In Nevada’s Lake Mead, where water levels have dropped to historically low levels due to a drought brought on by climate change, a third set of human remains were discovered on July 25.
The National Park Service said that the remains were discovered by a witness at Swim Beach on Lake Mead on the afternoon of July 25. The remains were found, according to the park service.
As the drought-stricken reservoir, which provides water to 25 million people throughout the Southwest, has fallen to historic levels, these are at least the third set of remains to have been discovered.
The remains of a person who looked to have been shot in the head and placed inside a barrel in the lake were found by boaters in May. A second set of bone remains were found on the lake a little less than a week later by two sisters paddleboarding.
The recently discovered remains, according to experts, are probably only the beginning. Relics from the past may continue to be uncovered from receding seas as human-caused climate change heats the world and exacerbates droughts.
According to Jennifer Byrnes, a forensic anthropologist who works with the Clark County coroner’s office, “I would assume human remains of missing folks would probably be uncovered over time, as the water level continues to drop,” she told Insider in May.
According to forensic anthropologist Eric Bartelink of California State University’s Chico Human Identification Lab, cases that had been buried for years have come to light as a result of the water levels lowering.
He said, “It’s simply going to show more things that were in water that you typically wouldn’t have access to very readily. For us, it’s really just possibly more opportunity to identify missing individuals and greater possibility that certain instances are going to be identified.”
The precipitous decline in water levels, which have fallen to their lowest point since the reservoir was constructed in the 1930s, was recently seen by NASA satellite images. The water level reached 1,040 feet as of Wednesday (317 meters). The lake’s greatest height, which was last attained in 1999, is 1,220 feet (372 meters).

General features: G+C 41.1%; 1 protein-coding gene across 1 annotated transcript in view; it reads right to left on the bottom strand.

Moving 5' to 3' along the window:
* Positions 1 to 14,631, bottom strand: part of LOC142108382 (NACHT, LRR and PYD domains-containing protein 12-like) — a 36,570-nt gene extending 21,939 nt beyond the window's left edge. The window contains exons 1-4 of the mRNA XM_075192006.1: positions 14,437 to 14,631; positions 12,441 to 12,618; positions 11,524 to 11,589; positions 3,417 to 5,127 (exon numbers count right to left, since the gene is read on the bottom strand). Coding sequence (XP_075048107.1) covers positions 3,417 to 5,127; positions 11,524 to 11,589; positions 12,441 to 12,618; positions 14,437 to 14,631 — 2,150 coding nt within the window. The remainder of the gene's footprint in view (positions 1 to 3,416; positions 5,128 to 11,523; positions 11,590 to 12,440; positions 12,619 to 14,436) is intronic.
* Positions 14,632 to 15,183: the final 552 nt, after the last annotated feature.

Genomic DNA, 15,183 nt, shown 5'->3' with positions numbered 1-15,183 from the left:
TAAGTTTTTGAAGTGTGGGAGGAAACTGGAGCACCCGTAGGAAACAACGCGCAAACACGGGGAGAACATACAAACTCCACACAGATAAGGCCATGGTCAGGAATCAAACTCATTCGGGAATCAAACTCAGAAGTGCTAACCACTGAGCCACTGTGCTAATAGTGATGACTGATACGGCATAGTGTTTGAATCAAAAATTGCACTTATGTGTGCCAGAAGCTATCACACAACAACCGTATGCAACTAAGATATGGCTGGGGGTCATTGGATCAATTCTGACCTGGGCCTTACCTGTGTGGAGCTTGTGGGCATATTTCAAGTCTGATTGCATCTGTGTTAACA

The space agency stated in a news release earlier this month that “the biggest reservoir in the United States delivers water to millions of people across seven states, tribal territory, and northern Mexico.” This drought, which may be the longest in the US West in 12 centuries, now serves as a harsh demonstration of climate change.
Additionally exposing artifacts and remains are wildfires, melting glaciers, and sea level rise.
Melting glaciers as a result of rising average global temperatures are also exposing artifacts and human remains that had been concealed.
The Joint POW/MIA Accounting Command, which has its headquarters in Hawaii, has been working for the past ten years to locate the remains of 52 service personnel who perished in 1952 when their military transport plane collided with an Alaskan mountain.
Gregory Berg, a forensic anthropologist who oversaw the team that investigated the remains that surfaced from the melting glaciers, told reporters at a press conference in 2013 that “as the glacier melts and the glacier advances, more stuff comes up to the surface.”
According to William Taylor, an archaeologist at the University of Colorado Boulder, melting ice has lately revealed delicate, previously frozen artifacts in western Mongolia and Norway, including old tools, rope, spears, and arrows.
Taylor stated in The Conversation in 2021 that due to glacier melting, scientists have a limited window of time to safeguard these relics before they are harmed or deteriorated by weather and exposure to the environment.
Additionally, sacred and important cultural places may be under risk from rising waters. According to Byrnes, coastal erosion and increasing sea levels are exposing ancestral bones that were once buried in Hawaii along the shore.
She stated in May that “encroaching seas are eroding out such cemeteries and human remains will continue to be uncovered.”